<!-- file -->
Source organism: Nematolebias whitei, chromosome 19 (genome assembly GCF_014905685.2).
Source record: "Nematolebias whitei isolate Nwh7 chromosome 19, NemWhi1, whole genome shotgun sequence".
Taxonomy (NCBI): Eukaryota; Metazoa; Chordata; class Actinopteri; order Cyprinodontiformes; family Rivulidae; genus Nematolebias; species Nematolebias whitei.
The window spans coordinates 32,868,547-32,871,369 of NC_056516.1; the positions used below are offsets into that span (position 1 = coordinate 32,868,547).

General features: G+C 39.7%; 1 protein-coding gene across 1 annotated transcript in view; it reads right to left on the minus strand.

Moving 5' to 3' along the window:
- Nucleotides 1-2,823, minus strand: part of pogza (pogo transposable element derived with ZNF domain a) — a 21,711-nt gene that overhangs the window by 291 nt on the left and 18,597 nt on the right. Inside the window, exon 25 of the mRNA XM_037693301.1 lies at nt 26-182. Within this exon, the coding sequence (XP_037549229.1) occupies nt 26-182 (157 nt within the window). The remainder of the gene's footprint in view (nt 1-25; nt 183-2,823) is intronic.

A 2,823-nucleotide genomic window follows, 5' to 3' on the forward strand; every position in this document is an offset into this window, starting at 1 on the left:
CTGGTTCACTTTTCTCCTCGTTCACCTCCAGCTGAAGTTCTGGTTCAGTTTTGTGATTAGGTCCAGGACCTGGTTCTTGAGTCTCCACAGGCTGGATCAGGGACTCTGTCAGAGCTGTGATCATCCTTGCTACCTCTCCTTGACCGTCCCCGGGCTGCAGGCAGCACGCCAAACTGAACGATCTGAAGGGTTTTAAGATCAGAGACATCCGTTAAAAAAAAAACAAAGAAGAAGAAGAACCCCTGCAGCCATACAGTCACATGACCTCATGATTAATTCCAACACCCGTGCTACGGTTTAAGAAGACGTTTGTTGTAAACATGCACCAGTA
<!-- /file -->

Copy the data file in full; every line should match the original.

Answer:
Source organism: Nematolebias whitei, chromosome 19 (genome assembly GCF_014905685.2).
Source record: "Nematolebias whitei isolate Nwh7 chromosome 19, NemWhi1, whole genome shotgun sequence".
Taxonomy (NCBI): Eukaryota; Metazoa; Chordata; class Actinopteri; order Cyprinodontiformes; family Rivulidae; genus Nematolebias; species Nematolebias whitei.
The window spans coordinates 32,868,547-32,871,369 of NC_056516.1; the positions used below are offsets into that span (position 1 = coordinate 32,868,547).

General features: G+C 39.7%; 1 protein-coding gene across 1 annotated transcript in view; it reads right to left on the minus strand.

Moving 5' to 3' along the window:
- Nucleotides 1-2,823, minus strand: part of pogza (pogo transposable element derived with ZNF domain a) — a 21,711-nt gene that overhangs the window by 291 nt on the left and 18,597 nt on the right. Inside the window, exon 25 of the mRNA XM_037693301.1 lies at nt 26-182. Within this exon, the coding sequence (XP_037549229.1) occupies nt 26-182 (157 nt within the window). The remainder of the gene's footprint in view (nt 1-25; nt 183-2,823) is intronic.

A 2,823-nucleotide genomic window follows, 5' to 3' on the forward strand; every position in this document is an offset into this window, starting at 1 on the left:
CTGGTTCACTTTTCTCCTCGTTCACCTCCAGCTGAAGTTCTGGTTCAGTTTTGTGATTAGGTCCAGGACCTGGTTCTTGAGTCTCCACAGGCTGGATCAGGGACTCTGTCAGAGCTGTGATCATCCTTGCTACCTCTCCTTGACCGTCCCCGGGCTGCAGGCAGCACGCCAAACTGAACGATCTGAAGGGTTTTAAGATCAGAGACATCCGTTAAAAAAAAAACAAAGAAGAAGAAGAACCCCTGCAGCCATACAGTCACATGACCTCATGATTAATTCCAACACCCGTGCTACGGTTTAAGAAGACGTTTGTTGTAAACATGCACCAGTA